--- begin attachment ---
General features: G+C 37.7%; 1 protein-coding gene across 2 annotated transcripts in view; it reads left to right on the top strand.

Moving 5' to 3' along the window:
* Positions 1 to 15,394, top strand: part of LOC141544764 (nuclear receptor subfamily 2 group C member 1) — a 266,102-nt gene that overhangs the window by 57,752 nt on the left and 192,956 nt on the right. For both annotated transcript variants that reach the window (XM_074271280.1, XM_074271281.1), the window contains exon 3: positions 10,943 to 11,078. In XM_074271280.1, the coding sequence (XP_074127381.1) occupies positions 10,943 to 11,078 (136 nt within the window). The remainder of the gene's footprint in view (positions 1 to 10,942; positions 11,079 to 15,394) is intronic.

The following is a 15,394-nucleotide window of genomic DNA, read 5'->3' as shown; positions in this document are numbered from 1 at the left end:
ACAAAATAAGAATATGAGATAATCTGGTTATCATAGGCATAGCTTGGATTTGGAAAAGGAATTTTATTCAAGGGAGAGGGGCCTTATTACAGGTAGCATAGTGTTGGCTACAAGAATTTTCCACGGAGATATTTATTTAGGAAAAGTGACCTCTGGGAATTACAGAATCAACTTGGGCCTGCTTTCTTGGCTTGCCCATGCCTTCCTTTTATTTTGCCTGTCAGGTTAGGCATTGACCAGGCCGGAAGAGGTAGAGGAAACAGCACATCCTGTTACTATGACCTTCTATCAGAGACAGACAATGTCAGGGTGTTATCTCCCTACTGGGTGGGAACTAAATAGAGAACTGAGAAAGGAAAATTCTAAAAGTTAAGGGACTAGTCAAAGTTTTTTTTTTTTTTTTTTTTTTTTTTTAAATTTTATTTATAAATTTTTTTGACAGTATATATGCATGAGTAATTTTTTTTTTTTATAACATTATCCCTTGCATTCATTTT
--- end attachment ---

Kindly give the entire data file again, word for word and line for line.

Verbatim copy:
General features: G+C 37.7%; 1 protein-coding gene across 2 annotated transcripts in view; it reads left to right on the top strand.

Moving 5' to 3' along the window:
* Positions 1 to 15,394, top strand: part of LOC141544764 (nuclear receptor subfamily 2 group C member 1) — a 266,102-nt gene that overhangs the window by 57,752 nt on the left and 192,956 nt on the right. For both annotated transcript variants that reach the window (XM_074271280.1, XM_074271281.1), the window contains exon 3: positions 10,943 to 11,078. In XM_074271280.1, the coding sequence (XP_074127381.1) occupies positions 10,943 to 11,078 (136 nt within the window). The remainder of the gene's footprint in view (positions 1 to 10,942; positions 11,079 to 15,394) is intronic.

The following is a 15,394-nucleotide window of genomic DNA, read 5'->3' as shown; positions in this document are numbered from 1 at the left end:
ACAAAATAAGAATATGAGATAATCTGGTTATCATAGGCATAGCTTGGATTTGGAAAAGGAATTTTATTCAAGGGAGAGGGGCCTTATTACAGGTAGCATAGTGTTGGCTACAAGAATTTTCCACGGAGATATTTATTTAGGAAAAGTGACCTCTGGGAATTACAGAATCAACTTGGGCCTGCTTTCTTGGCTTGCCCATGCCTTCCTTTTATTTTGCCTGTCAGGTTAGGCATTGACCAGGCCGGAAGAGGTAGAGGAAACAGCACATCCTGTTACTATGACCTTCTATCAGAGACAGACAATGTCAGGGTGTTATCTCCCTACTGGGTGGGAACTAAATAGAGAACTGAGAAAGGAAAATTCTAAAAGTTAAGGGACTAGTCAAAGTTTTTTTTTTTTTTTTTTTTTTTTTTTAAATTTTATTTATAAATTTTTTTGACAGTATATATGCATGAGTAATTTTTTTTTTTTATAACATTATCCCTTGCATTCATTTT